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Old 02-08-2015, 11:45 AM   #1
2 Rivet Member
, North Carolina
Join Date: Mar 2014
Posts: 41
How Big is my Solar System?! Off grid questions...

Dear Forum folks, after many hours of reading and research, Iím seeking your assistance with my solar system education and plans! Iím full timing in a 1981 Excella (at least another year; several more if I install a little woodstove) and want to have off grid ability. Please chime in on my process, ideas, and questions below!

Iíve been taking notes but donít yet have a total number on my overall power usage. My AC load seems pretty modest...biggest pull is my Vitamix blender (.02 kwh to make a smoothie), my electric blanket that I use to heat the bed briefly before crawling into bed (.03 kwh), my beloved Miele vacuum (.2 kwh 1x/wk). My most common AC use is to charge computer and phone, and play shortwave radio (6W) and speakers (19W). My DC needs are harder for me to measure (water pump, LED lights, furnace fans in winter, two Maxx fans in summer, converter). Fridge is on propane. Not planning on using air conditioner (I survived last summer without it).

So, I want to have enough power without paying more than I need for the system. Imagining I can either take the system with me if I sell my trailer in a few years (and use for a small house) or include in the airstream sale cost. I sat down with a knowledgeable solar friend and came up with the following tentative system (prices from altEstore):

- four 6-volt, 190 amp hour AGM Deka batteries model #8AGC2 $270 each = $1080. MK 8AGC2 AGM 190Ah (20 Hr) T881 Terminal

- two 270-watt Solar World modules (so 540 watt total), model #SW70 mono V2.5, $269 each = $538. SolarWorld 270 Watt Solar Panel, Sunmodule SW270 Mono V2.5 Frame

- 30 amp mppt charge controller, 150V Midnite Solar The Kid, $315. Midnite Solar The KID, 30A MPPT Charge Controller, 150V, Black

- invertor (here Iím not sure yetÖseems I need more load numbers to decide) maybe Outback 2800W, 12V model# VFX2812, $1795. Outback VFX2812, 2800W, 12V Inverter (might be more than I need? If so, maybe the Samlex 1500 for $615 plus an Iota 75 amp battery charger converter with ds IQ4, 4 stage charging for $328)

- $500 in miscellaneous parts for installation

- thatís a grand total of $4,228!!! (without installationóplanning to have a friend help with that and barter some of that expense)

Thereís also these solar kits that the folks over at Out of Doors Mart use a lot (which donít include batteries) from Go Power (price ends up about the same as above piece meal system):
320 watt: Solar Elite Charging System (320 watts) | GPElectric (can find for about $2,700, without battteries)
480 watt: Solar Extreme Charging System (480 watts) | GPElectric (on ebay for $3680, without batteries)

Planning on housing my batteries inside, under the as-yet-unbuilt couch at the hitch end (canít remember the proper airstream term here). I just measured my battery boxes and realize that the Dekaís are too tall to fit which would mean taking the boxes off and fitting all four under the couch. Not planning to mount modules on the roof since Iíll be parked long chunks of time (in shade in the summer) and want to be able to move the panels around (pole?, lean on ground?, weíll see).

Thanks for any flags of concern (what have I missed or misunderstood) or insight (like which invertor, is this system more than I need, etc.) as I move forward!
All blessings~
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Old 02-08-2015, 01:40 PM   #2
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Chelsea , Michigan
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I'm not an expert in solar by any means but you are basically on the right track in your thought process and you are learning that it is not inexpensive to do this. You are also being realistic in that you will not be able to run the AC on solar off of batteries unless you are willing to spend a big bundle of money, get a bundle of batteries (north of 800 AH) and even then you will have limitations (FWIW, I don't know of anyone who runs their AC off batteries.) A lot of people think they can get a cheap solar system for boon docking. I wonder how many of them are disappointed in the end with their "el-cheapo" do it yourself installs after they are done?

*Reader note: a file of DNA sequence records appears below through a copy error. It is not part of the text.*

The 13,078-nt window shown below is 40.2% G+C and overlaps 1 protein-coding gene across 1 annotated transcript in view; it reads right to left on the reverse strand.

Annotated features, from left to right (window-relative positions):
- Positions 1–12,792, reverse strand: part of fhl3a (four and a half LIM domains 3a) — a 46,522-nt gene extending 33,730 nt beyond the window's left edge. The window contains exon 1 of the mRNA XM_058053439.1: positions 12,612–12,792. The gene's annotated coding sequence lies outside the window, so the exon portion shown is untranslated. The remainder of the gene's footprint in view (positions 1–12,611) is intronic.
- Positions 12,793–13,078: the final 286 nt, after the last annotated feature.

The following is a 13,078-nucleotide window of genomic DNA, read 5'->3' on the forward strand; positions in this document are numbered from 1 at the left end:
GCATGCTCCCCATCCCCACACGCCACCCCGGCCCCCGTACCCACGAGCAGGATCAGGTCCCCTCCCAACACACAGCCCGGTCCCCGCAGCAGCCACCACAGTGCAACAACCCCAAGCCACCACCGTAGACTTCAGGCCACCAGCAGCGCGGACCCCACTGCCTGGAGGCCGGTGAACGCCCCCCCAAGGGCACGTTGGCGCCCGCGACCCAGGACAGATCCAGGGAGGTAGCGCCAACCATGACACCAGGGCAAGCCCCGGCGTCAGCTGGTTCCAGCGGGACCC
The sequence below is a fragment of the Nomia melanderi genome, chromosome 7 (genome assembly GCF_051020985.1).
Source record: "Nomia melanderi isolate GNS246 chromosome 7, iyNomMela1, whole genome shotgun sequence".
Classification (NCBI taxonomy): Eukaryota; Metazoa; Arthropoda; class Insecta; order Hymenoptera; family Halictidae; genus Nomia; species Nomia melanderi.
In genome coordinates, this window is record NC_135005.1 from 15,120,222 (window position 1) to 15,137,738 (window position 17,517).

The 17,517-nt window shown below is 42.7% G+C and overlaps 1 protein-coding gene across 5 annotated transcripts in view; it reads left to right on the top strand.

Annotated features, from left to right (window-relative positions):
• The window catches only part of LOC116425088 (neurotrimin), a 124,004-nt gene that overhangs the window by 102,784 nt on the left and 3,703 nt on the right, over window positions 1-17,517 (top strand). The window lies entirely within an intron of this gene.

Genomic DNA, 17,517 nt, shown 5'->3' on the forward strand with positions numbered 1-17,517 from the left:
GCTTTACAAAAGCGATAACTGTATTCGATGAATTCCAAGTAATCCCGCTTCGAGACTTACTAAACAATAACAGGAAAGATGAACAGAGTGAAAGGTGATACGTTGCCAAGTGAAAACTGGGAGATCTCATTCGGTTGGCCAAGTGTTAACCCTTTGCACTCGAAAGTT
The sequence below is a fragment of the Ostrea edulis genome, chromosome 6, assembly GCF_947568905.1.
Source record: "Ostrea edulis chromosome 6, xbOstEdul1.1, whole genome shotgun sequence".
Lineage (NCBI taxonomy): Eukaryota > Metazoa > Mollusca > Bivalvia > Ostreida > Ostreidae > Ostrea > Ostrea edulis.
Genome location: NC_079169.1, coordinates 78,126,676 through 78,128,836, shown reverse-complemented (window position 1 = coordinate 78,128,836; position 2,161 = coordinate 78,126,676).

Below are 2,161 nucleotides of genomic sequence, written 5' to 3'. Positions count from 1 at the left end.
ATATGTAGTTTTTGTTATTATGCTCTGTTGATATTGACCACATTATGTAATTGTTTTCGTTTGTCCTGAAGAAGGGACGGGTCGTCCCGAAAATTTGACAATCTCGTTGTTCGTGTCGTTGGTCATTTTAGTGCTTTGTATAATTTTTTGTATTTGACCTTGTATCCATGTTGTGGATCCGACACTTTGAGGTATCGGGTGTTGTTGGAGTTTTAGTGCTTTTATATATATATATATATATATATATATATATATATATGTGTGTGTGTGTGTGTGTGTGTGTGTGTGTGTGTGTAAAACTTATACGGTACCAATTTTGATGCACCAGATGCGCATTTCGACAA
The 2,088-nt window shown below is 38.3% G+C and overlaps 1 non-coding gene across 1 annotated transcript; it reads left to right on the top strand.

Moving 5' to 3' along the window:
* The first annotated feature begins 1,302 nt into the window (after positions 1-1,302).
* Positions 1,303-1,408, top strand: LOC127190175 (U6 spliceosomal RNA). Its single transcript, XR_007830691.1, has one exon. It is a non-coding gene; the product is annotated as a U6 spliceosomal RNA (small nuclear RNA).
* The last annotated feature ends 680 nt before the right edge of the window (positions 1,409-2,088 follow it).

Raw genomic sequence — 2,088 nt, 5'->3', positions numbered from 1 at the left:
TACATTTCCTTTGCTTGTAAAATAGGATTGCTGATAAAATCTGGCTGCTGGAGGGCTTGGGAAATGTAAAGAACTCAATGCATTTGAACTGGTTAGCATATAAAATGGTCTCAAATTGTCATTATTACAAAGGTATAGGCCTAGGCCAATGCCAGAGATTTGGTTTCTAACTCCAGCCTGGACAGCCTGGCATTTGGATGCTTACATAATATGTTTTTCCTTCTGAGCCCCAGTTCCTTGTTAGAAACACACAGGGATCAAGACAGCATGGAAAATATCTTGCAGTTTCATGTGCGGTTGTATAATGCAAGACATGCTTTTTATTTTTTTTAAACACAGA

Check out this site for a good overview and place to start:

Solar Electrical Systems for RVs | Technomadia

AM Solar (Welcome to AM Solar_Your RV Solar Specialists since 1987) is a leading supplier of solar equipment to the aftermarket RV industry. Do yourself a favor and look at their product line before you buy anything. They offer integrated kits that are proven to work together.

Three comments on the ideas in your post.

1. You will probably be able to get by with a 1,000 to 2,000 watt inverter. Look to your most "power hungry" AC appliance as a guide. You do not need to run more than one heavy load AC item at a time. Get a pure sine wave inverter so you can run your electronics without any problem.

2. If you plan to locate your batteries inside the trailer (vs. the box outside on the tongue) make sure you use batteries that do not vent gasses (e.g., wet cells) such as AGM's or Lithium Phosphate (these are the good kind for internal placement.) Using standard wet cell batteries inside the trailer is a no no for several reasons, most of them fatal.

3. Make sure your charger is a multi-stage charger to properly take care of your battery investment. I'm not sure if the model you mention is that kind of charger.

Use the search function on this site and you will find a lot of good information on this topic.

One of the members of this forum (call sign "Lewster") is an expert in this subject and, if you are lucky, may chime in.

Happy hunting and good luck!
Bob Martel
WBCCI# 5766
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Old 02-08-2015, 02:16 PM   #3
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Bowie , Maryland
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One note - look into 12 volt chargers for your cell phone and laptop. No point in converting the power from 12 volt DC to 120 volt AC, only to convert it back to DC. There are losses in each conversion.
1995 Airstream Classic 30' Excella 1000
2014 Ram 2500 Crew Cab with Cummins 6.7L Diesel

Sold but not forgotten: 1991 Airstream B190